The Irish Aviation Authority (IAA) have published new flight paths from Dublin Airport which will come into effect from February 23rd.
The new routes will see some communities face increasing aircraft noise while others will see the situation improve.
The areas likely to see an increase in noise are Coolquay and Oldtown with Rolestown and the area direcly south likely to see a reduction in noise. It is not clear yet how the changes will impact on other areas which saw increases such as Ballyboughal, Kilsallaghan, and South Swords.
The new routes no longer allow aircraft to take a 75-degree deviation on take-off. There were the routes that travelled directly from the North Runway to Rolestown before turning towards their destination.
The new routes now require aircraft to turn 30 degrees from take off and travel to Coolquay where the routes split with UK traffic going due northwest of Oldtown and flights going south and to the USA continuing towards Rathoath before turning to their destination.
The new Standard Instrument Departures (SIDs) also include speed limits on route of 210 knots between various points.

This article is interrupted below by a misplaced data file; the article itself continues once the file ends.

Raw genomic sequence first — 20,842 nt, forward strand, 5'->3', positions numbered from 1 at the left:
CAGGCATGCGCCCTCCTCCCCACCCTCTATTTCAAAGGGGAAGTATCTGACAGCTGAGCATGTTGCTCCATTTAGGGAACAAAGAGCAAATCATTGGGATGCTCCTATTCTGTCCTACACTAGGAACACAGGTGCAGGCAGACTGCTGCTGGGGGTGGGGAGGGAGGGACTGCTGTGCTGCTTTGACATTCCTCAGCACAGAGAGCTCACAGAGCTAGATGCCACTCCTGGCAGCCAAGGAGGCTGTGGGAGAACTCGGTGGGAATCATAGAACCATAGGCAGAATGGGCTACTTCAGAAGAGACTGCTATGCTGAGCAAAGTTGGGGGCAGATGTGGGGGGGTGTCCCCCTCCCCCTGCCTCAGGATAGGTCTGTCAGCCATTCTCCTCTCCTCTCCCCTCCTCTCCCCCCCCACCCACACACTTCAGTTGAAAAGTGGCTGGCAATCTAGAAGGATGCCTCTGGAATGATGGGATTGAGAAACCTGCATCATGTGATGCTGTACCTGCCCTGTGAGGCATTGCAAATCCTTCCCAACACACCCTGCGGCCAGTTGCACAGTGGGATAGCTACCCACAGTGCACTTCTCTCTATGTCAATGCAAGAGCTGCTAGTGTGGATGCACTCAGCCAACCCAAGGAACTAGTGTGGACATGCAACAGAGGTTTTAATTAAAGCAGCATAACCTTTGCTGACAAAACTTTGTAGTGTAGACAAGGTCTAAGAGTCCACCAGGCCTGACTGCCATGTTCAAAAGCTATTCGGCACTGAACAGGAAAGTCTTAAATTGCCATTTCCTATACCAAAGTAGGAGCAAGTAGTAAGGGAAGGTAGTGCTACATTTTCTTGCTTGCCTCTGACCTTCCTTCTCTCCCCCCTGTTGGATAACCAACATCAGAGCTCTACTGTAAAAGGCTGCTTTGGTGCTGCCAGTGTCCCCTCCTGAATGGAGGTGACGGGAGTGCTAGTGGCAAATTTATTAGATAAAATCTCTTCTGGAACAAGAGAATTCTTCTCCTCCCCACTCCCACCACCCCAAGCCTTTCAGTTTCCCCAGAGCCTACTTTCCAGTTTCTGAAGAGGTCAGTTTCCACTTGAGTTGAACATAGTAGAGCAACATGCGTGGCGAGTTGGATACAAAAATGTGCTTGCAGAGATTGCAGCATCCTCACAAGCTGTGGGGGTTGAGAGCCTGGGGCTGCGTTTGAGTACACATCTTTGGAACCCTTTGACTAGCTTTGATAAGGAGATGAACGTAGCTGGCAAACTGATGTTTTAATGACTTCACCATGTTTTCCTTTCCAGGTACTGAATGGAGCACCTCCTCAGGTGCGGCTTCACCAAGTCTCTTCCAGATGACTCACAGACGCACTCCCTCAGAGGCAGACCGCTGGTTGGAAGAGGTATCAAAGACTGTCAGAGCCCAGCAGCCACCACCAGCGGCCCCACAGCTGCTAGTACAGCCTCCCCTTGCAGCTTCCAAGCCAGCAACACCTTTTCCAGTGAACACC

Commenting on the new routes, Cllr Ian Carey said:
“What will coming into effect from February is still not complying with planning and should face continued enforcement proceedings. It does not comply with the 2007 application or the more recent change.
“What is particularly objectionable is the increased noise this will bring to the rural village of Coolquay. Rather than plot a route five degrees in either direction they have chosen to plough a route straight through an area designated for housing. There is currently a planning application for more than 150 homes in this area and yet this move could see that land involved moved into Noise Zone A – which would mean development is not allowed in this area. For this to happen during a housing crisis this is totally unacceptable. It’s not clear whether the people developing these routes took 5 minutes to consider the impact on the future of the local community. The new route will also bring a significant increase in noise to a local primary school with a number of classes for children with autism.
“While we can estimate the impact of noise from the new routes, no analysis has been done that would give any clarity to the people about to be impacted by the increase in noise. There has also been no public consultation on these changes which will have a big environmental impact. This is clearly in breach of Ireland’s commitments under the Aarhus Convention.”